The next ones, she was determined to meet in person to get to know before deciding to trust and fall into infatuation.   The next 3 were also very early on professing their love and making plans about the future before agreeing to meet for a lunch date.  The men were romantic during their date, still talking about spending the future together.  She slept with 2 on the first date since there was such chemistry.  After the date, none of the 3 would return emails, calls or texts from her.  And this is an attractive, successful and personable woman.  So when she sent me the above “realistic personal ad,” I knew she could relate.

It seems there is a series of scams going on, targeting the online match services.  Karinna’s profile says she is 61 years old seeking men between 54 and 70.  She has gotten half a dozen emails from guys 22-36 with real buff photos on their profile.  She replies to them “Are you out of your mind?” and “Why are you sweating with the oldies?” Who knows who is really behind the keyboard at the other end of that disaster-waiting-to-happen.  But I guess that is no different from the hot, young Barbies looking for a sugar daddy.  And then there are the scams that come out of Nigeria, a popular place for online dating scam origination.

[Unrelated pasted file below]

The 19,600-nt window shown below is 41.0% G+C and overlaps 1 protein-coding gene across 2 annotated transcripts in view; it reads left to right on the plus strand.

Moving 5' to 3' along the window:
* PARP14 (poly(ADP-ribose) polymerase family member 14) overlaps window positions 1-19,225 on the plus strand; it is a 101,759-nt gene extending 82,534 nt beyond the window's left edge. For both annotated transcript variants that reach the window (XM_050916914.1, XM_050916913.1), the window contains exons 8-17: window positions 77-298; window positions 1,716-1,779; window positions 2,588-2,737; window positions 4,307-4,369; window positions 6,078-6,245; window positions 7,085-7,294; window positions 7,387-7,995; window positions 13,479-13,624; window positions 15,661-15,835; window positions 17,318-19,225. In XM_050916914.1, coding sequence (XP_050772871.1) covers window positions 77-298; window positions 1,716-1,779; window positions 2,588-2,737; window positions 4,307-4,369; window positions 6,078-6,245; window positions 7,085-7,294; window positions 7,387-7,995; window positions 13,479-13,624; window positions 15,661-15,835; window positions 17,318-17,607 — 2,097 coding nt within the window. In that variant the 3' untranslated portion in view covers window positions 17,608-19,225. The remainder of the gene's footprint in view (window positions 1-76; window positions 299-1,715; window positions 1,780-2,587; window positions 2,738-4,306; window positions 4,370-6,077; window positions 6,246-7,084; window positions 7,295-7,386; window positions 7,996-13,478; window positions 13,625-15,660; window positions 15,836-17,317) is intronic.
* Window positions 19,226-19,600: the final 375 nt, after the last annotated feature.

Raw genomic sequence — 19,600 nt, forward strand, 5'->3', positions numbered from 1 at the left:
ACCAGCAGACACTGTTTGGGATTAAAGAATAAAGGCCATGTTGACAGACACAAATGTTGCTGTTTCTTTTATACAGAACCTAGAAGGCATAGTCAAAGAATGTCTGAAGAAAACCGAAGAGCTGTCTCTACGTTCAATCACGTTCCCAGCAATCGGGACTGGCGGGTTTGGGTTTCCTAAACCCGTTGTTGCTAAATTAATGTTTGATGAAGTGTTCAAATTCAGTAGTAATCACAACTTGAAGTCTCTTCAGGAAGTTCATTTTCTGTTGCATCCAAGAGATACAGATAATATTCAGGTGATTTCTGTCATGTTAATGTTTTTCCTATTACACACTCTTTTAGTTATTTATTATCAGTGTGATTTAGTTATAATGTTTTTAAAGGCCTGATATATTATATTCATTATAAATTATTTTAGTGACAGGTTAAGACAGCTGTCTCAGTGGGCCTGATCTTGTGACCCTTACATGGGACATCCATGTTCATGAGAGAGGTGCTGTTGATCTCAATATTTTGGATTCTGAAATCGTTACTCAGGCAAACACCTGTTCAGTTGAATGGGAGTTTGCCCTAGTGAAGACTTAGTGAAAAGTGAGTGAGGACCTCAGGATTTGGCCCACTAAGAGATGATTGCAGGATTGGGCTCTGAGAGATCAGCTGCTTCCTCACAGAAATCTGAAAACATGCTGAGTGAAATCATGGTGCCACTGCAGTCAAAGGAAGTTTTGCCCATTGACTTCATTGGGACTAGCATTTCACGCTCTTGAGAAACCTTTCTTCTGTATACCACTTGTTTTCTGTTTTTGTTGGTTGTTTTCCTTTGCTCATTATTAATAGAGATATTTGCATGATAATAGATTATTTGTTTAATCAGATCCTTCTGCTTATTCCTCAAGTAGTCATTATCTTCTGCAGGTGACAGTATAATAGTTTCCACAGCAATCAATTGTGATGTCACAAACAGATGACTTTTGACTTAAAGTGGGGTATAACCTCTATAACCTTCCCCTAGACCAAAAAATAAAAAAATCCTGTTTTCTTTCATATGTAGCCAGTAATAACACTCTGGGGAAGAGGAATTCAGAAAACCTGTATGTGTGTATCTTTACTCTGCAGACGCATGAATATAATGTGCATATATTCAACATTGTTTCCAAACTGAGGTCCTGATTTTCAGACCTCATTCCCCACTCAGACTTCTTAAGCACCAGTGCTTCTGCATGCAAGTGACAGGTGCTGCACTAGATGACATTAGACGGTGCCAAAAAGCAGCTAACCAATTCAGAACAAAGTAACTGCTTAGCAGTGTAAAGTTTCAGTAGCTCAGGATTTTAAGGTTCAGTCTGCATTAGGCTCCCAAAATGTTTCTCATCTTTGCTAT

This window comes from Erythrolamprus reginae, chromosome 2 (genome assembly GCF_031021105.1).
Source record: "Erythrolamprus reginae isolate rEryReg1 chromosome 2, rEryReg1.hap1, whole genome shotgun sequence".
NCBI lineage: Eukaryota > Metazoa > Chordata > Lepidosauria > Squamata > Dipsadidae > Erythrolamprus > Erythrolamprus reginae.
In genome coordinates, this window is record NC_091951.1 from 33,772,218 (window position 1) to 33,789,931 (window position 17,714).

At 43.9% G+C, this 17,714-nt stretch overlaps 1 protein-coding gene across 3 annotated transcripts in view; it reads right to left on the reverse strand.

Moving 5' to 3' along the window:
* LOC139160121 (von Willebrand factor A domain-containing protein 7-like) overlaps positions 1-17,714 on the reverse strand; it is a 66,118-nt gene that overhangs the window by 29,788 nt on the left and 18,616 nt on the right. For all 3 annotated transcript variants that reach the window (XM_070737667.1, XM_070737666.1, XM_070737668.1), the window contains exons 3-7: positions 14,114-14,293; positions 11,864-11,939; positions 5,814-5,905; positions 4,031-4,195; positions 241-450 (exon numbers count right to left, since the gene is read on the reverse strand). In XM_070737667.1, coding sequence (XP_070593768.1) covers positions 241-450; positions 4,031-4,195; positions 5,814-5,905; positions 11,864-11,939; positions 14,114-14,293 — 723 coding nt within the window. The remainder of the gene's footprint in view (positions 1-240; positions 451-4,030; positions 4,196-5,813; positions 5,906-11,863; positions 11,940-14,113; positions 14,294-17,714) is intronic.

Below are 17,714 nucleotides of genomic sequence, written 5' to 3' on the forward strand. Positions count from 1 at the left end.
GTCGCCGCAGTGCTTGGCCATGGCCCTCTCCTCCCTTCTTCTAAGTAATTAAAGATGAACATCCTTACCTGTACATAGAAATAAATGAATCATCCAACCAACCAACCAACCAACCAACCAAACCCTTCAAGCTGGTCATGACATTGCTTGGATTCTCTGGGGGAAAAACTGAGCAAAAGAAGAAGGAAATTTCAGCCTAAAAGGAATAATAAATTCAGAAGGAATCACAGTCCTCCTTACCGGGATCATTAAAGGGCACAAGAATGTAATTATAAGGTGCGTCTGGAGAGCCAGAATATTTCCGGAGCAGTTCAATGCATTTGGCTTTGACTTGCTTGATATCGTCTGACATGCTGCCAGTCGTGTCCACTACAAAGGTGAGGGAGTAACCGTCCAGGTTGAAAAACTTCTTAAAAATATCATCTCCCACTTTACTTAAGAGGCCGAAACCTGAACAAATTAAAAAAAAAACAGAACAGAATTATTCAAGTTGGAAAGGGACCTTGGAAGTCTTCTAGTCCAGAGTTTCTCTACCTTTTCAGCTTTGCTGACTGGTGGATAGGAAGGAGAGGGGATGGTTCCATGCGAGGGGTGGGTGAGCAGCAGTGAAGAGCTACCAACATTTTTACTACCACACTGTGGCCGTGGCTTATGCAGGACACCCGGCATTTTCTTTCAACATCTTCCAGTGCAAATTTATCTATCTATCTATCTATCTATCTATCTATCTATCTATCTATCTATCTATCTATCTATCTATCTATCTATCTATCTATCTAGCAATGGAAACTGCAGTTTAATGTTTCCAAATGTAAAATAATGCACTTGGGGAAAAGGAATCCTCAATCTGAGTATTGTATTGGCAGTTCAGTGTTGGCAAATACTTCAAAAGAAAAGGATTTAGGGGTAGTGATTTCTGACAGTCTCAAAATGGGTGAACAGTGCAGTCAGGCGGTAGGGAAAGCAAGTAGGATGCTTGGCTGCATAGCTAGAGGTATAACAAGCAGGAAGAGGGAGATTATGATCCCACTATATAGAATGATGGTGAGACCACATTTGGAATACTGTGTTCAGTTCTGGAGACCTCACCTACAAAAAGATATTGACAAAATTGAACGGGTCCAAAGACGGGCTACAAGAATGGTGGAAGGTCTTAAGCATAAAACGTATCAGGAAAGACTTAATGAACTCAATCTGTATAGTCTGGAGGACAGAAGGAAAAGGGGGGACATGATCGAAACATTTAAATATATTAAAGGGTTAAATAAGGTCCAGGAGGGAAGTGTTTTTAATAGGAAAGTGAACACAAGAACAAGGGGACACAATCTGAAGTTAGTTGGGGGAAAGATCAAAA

So my advice to Karinna is to simply keep her eyes open.  If someone won’t answer simple questions, cut the cord and move on.  If someone gets too close too fast, ask yourself what it is within you that is attracting this out of them.  Let them know ahead of time you don’t discuss money with friends, period, end of story.  If they are a scammer, they’ll either begin to play on your emotions even harder, or move on to the next target.  As much as you want to feel a connection with someone, let it develop naturally.  You don’t need to be going to Western Union to send money to Nigeria or to get someone’s mother out of the nursing home or making a loan until their big settlement check comes next week, or you’ve won some big prize.  If they get on those topics, cut the cord.

Spend your down time thinking what qualities you really like in all the men you know right now, pick something about every one.  That will get you vibrating in a different place, and that will get you attracting a different kind of partner.   It doesn’t matter where they come from; they can certainly come through an online dating service just as easily as they can come from the Publix produce counter or the car next to you at the Chevron station.  Don’t be attached to where they come from.  Just get clear and cut the deadwood to start vibrating in a higher place, a place where the sincere and authentic partner can find you.

And if you learn some lessons about human nature along the way, so be it.

And Karinna?  I told her to consider her $7,000 as a tithe to the Universe.  Had she gotten involved with this person, had he ever called her back, she would have lost far more during the course of a “relationship”.  She considers it tuition and a fair severance payment.

Me, too.